Puerto Rican Tales

Legends of Spanish Colonial Times

Cayetano Coll y Toste
translated and adapted by Jose Ramirez Rivera

Order now, with secure on-line order form
ISBN: 978-0-9601700-3-6, 112 pp., 5.5 x 8.5, paperback, $13.00

These twelve historically flavored Caribbean vignettes provide a pleasurable perception of the Puerto Rican way of life in previous centuries. The stories provide insights into the lives of the Spanish conquerors, Taino Indians, and African slaves who populated the island. They provide a unique view of a Caribbean melting pot where the Spanish, French, English, Dutch, and Corsicans blended with each other and with the Taino and the African into the ethnic group we proudly identify as Puerto Rican.

Table of Contents

Map of Puerto Rico
FOREWORD - in English and Spanish

The Gold Nugget
The Shark Killer
Roberto Cofresi: The Pirate
Carabali: The Rebellious Slave

The Diamond Ring
The Daughter of the Executioner

A Good Toledan Sword
The Eleven Thousand Virgins

The Miracle of Hormigueros
The Church of Christ the Healer
The Bell of the Sugar Mill

Map of Old San Juan



The afternoon ended in a sea of crimson, and Don Cristobal de Sotomayor, seated in the comfortable room he had built in the Indian village of Chief Agueybana, breathed with abandon the senesual aroma which the breeze brought from the nearby woods. The young man was half-yearning for the court at Valladolid where he had left his mother, the countess of Camina. Suddenly, a graceful Indian girl entered the room. Her hair was gathered in tresses in the old Castilian style. Her expressive eyes, filled with tears, betrayed her agitation.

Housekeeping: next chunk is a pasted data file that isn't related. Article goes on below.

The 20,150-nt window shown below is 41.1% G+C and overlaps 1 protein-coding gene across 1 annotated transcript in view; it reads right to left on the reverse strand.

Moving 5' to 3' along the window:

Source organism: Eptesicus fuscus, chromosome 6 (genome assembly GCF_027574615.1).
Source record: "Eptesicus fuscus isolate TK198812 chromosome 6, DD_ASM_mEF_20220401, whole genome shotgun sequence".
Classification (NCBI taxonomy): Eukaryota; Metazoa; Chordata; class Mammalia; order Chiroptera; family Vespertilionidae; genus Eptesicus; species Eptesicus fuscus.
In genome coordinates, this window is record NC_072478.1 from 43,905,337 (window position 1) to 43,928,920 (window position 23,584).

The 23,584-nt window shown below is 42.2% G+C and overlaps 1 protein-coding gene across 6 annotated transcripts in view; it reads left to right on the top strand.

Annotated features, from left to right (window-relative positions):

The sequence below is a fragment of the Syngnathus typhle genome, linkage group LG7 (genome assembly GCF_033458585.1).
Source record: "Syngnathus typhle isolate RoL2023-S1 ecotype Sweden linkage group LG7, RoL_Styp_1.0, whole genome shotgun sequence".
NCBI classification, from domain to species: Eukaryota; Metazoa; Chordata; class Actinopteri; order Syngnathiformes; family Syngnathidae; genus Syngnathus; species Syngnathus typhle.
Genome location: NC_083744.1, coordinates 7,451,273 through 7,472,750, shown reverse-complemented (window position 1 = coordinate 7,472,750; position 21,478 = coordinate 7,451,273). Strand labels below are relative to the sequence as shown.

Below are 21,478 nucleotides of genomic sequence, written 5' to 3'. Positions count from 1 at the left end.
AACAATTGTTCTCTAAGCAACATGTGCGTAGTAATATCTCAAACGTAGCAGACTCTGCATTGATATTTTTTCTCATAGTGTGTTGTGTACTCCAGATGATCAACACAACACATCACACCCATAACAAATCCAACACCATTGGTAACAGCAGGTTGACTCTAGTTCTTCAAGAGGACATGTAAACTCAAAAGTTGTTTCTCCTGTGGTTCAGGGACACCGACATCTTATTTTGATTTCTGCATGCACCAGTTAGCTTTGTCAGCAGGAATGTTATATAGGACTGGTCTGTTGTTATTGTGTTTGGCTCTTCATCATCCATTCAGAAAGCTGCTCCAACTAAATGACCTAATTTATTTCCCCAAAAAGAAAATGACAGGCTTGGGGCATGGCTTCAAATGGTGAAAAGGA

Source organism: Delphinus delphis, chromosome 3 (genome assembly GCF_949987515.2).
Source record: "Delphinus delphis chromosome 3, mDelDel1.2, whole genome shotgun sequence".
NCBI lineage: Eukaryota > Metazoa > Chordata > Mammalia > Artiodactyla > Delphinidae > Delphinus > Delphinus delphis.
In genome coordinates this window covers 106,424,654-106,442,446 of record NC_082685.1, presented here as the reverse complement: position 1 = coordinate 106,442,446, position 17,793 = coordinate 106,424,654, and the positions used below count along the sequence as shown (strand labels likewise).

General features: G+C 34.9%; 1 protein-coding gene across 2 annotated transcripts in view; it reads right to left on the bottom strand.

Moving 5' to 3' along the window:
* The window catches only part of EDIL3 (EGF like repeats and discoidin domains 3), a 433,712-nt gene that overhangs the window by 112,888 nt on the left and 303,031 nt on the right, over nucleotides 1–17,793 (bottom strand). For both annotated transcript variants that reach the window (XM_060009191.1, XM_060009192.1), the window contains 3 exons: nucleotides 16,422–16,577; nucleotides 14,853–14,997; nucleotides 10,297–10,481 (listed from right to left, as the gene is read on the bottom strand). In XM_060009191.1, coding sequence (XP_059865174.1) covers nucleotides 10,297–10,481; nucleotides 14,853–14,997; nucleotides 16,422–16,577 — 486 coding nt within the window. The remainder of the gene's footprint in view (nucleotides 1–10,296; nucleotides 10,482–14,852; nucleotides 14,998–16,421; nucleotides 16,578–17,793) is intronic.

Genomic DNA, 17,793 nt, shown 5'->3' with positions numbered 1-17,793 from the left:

"What has happened, my dear Guanina? Why are you frightened?"

"Flee, my lord! Flee, my dear love! Your death is sought by all the chieftains of Borinquen. I know the hidden caves in our island, and I will hide you in one of them."

"Are you delirious, Guanina? Your people are already conquered," answered Don Cristobal. He drew the attractive Indian girl toward him and kissed her on the forehead.

"Do not believe, my lord, that my people are vanquished because my Uncle Agueybana encouraged the natives of Borinquen to receive you with peace and with hospitality. The Indians believed then that you Spaniards were our brothers, but facts have shown differently. You are neither brothers nor friends; you seek to be our masters. Your people abuse our gentleness. The heavy work in the gold fields has made my people desperate. Some prefer to die by their own hand rather than to wash those accursed sands."

"I see, Guanina, that you also are rebellious," said Don Cristobal, while seating her by his side and kissing her.

"I must tell you what I feel. I want to save you. I don't want you to die." Her eyes again filled with tears as she embraced the young nobleman who tried to comfort her....

Ediciones Libero, 1977

Order Information / Blue Dolphin Publishing Home